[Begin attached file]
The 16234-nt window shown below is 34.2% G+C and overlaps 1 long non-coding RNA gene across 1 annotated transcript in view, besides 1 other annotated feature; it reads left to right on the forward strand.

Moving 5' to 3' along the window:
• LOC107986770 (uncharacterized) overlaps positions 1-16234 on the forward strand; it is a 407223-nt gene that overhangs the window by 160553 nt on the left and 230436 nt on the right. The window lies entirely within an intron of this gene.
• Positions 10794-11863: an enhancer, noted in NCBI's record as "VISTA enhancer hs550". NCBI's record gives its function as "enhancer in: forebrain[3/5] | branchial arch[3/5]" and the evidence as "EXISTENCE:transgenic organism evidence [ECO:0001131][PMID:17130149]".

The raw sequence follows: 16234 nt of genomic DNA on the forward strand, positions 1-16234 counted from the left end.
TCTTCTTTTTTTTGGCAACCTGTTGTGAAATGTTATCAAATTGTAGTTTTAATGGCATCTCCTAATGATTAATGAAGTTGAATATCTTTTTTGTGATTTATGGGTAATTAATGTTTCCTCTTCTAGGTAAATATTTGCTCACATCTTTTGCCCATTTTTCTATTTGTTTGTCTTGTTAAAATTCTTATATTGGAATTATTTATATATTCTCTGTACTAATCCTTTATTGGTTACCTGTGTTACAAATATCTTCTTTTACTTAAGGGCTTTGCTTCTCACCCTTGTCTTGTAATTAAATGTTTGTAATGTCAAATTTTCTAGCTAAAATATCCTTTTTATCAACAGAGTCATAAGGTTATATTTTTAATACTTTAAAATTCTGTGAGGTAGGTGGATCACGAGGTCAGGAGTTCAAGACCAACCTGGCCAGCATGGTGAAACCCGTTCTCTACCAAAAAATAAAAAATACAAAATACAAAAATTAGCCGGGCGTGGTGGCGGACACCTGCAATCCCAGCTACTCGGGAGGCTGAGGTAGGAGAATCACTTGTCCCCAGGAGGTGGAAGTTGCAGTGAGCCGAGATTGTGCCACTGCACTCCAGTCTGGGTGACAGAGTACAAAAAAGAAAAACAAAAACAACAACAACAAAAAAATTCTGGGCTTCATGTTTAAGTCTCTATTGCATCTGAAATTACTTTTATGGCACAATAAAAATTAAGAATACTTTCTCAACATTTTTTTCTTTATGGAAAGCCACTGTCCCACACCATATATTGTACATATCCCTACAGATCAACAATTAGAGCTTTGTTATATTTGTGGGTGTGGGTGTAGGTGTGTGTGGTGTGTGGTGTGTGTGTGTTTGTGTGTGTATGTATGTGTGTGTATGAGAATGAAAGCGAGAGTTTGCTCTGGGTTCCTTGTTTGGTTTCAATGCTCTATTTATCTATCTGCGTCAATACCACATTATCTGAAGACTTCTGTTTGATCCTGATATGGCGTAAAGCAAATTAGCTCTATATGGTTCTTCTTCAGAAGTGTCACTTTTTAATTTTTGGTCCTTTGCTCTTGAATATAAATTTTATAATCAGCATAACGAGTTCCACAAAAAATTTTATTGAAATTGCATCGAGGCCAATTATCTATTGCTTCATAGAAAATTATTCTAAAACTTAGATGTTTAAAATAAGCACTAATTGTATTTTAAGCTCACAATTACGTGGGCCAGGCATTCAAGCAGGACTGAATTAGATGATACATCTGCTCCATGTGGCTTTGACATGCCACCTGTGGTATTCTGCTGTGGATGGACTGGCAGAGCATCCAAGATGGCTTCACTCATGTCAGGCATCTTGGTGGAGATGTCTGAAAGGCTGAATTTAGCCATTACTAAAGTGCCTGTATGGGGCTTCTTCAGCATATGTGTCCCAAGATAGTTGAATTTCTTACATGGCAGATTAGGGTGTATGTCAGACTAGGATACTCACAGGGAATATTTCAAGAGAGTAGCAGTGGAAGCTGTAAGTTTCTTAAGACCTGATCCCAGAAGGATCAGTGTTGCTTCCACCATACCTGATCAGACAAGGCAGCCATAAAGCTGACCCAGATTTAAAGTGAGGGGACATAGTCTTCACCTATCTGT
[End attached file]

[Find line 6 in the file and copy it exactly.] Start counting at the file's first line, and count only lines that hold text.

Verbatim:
TCTTCTTTTTTTTGGCAACCTGTTGTGAAATGTTATCAAATTGTAGTTTTAATGGCATCTCCTAATGATTAATGAAGTTGAATATCTTTTTTGTGATTTATGGGTAATTAATGTTTCCTCTTCTAGGTAAATATTTGCTCACATCTTTTGCCCATTTTTCTATTTGTTTGTCTTGTTAAAATTCTTATATTGGAATTATTTATATATTCTCTGTACTAATCCTTTATTGGTTACCTGTGTTACAAATATCTTCTTTTACTTAAGGGCTTTGCTTCTCACCCTTGTCTTGTAATTAAATGTTTGTAATGTCAAATTTTCTAGCTAAAATATCCTTTTTATCAACAGAGTCATAAGGTTATATTTTTAATACTTTAAAATTCTGTGAGGTAGGTGGATCACGAGGTCAGGAGTTCAAGACCAACCTGGCCAGCATGGTGAAACCCGTTCTCTACCAAAAAATAAAAAATACAAAATACAAAAATTAGCCGGGCGTGGTGGCGGACACCTGCAATCCCAGCTACTCGGGAGGCTGAGGTAGGAGAATCACTTGTCCCCAGGAGGTGGAAGTTGCAGTGAGCCGAGATTGTGCCACTGCACTCCAGTCTGGGTGACAGAGTACAAAAAAGAAAAACAAAAACAACAACAACAAAAAAATTCTGGGCTTCATGTTTAAGTCTCTATTGCATCTGAAATTACTTTTATGGCACAATAAAAATTAAGAATACTTTCTCAACATTTTTTTCTTTATGGAAAGCCACTGTCCCACACCATATATTGTACATATCCCTACAGATCAACAATTAGAGCTTTGTTATATTTGTGGGTGTGGGTGTAGGTGTGTGTGGTGTGTGGTGTGTGTGTGTTTGTGTGTGTATGTATGTGTGTGTATGAGAATGAAAGCGAGAGTTTGCTCTGGGTTCCTTGTTTGGTTTCAATGCTCTATTTATCTATCTGCGTCAATACCACATTATCTGAAGACTTCTGTTTGATCCTGATATGGCGTAAAGCAAATTAGCTCTATATGGTTCTTCTTCAGAAGTGTCACTTTTTAATTTTTGGTCCTTTGCTCTTGAATATAAATTTTATAATCAGCATAACGAGTTCCACAAAAAATTTTATTGAAATTGCATCGAGGCCAATTATCTATTGCTTCATAGAAAATTATTCTAAAACTTAGATGTTTAAAATAAGCACTAATTGTATTTTAAGCTCACAATTACGTGGGCCAGGCATTCAAGCAGGACTGAATTAGATGATACATCTGCTCCATGTGGCTTTGACATGCCACCTGTGGTATTCTGCTGTGGATGGACTGGCAGAGCATCCAAGATGGCTTCACTCATGTCAGGCATCTTGGTGGAGATGTCTGAAAGGCTGAATTTAGCCATTACTAAAGTGCCTGTATGGGGCTTCTTCAGCATATGTGTCCCAAGATAGTTGAATTTCTTACATGGCAGATTAGGGTGTATGTCAGACTAGGATACTCACAGGGAATATTTCAAGAGAGTAGCAGTGGAAGCTGTAAGTTTCTTAAGACCTGATCCCAGAAGGATCAGTGTTGCTTCCACCATACCTGATCAGACAAGGCAGCCATAAAGCTGACCCAGATTTAAAGTGAGGGGACATAGTCTTCACCTATCTGT